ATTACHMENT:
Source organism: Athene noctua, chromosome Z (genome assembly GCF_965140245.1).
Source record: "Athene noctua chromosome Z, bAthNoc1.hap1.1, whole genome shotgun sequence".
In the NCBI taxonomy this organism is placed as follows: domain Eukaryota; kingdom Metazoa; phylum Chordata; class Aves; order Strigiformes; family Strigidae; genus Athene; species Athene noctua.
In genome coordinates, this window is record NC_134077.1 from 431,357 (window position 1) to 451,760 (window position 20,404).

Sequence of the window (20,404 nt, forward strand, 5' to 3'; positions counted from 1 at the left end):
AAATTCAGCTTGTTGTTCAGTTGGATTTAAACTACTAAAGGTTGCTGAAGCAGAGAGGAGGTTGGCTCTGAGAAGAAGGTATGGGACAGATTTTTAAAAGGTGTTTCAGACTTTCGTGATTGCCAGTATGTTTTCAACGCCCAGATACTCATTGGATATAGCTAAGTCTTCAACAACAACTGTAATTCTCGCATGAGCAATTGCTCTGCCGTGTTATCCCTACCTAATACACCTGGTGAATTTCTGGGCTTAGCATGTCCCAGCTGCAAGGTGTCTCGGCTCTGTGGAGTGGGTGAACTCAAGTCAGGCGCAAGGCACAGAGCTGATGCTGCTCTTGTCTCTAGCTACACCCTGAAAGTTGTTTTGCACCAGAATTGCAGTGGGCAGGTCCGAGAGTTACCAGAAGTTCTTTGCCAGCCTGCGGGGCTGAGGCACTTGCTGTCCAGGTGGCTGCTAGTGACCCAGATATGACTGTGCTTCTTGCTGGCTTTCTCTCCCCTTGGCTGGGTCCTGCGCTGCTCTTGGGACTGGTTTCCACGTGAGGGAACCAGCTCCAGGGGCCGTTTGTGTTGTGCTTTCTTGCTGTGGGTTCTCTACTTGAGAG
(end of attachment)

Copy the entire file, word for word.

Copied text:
Source organism: Athene noctua, chromosome Z (genome assembly GCF_965140245.1).
Source record: "Athene noctua chromosome Z, bAthNoc1.hap1.1, whole genome shotgun sequence".
In the NCBI taxonomy this organism is placed as follows: domain Eukaryota; kingdom Metazoa; phylum Chordata; class Aves; order Strigiformes; family Strigidae; genus Athene; species Athene noctua.
In genome coordinates, this window is record NC_134077.1 from 431,357 (window position 1) to 451,760 (window position 20,404).

Sequence of the window (20,404 nt, forward strand, 5' to 3'; positions counted from 1 at the left end):
AAATTCAGCTTGTTGTTCAGTTGGATTTAAACTACTAAAGGTTGCTGAAGCAGAGAGGAGGTTGGCTCTGAGAAGAAGGTATGGGACAGATTTTTAAAAGGTGTTTCAGACTTTCGTGATTGCCAGTATGTTTTCAACGCCCAGATACTCATTGGATATAGCTAAGTCTTCAACAACAACTGTAATTCTCGCATGAGCAATTGCTCTGCCGTGTTATCCCTACCTAATACACCTGGTGAATTTCTGGGCTTAGCATGTCCCAGCTGCAAGGTGTCTCGGCTCTGTGGAGTGGGTGAACTCAAGTCAGGCGCAAGGCACAGAGCTGATGCTGCTCTTGTCTCTAGCTACACCCTGAAAGTTGTTTTGCACCAGAATTGCAGTGGGCAGGTCCGAGAGTTACCAGAAGTTCTTTGCCAGCCTGCGGGGCTGAGGCACTTGCTGTCCAGGTGGCTGCTAGTGACCCAGATATGACTGTGCTTCTTGCTGGCTTTCTCTCCCCTTGGCTGGGTCCTGCGCTGCTCTTGGGACTGGTTTCCACGTGAGGGAACCAGCTCCAGGGGCCGTTTGTGTTGTGCTTTCTTGCTGTGGGTTCTCTACTTGAGAG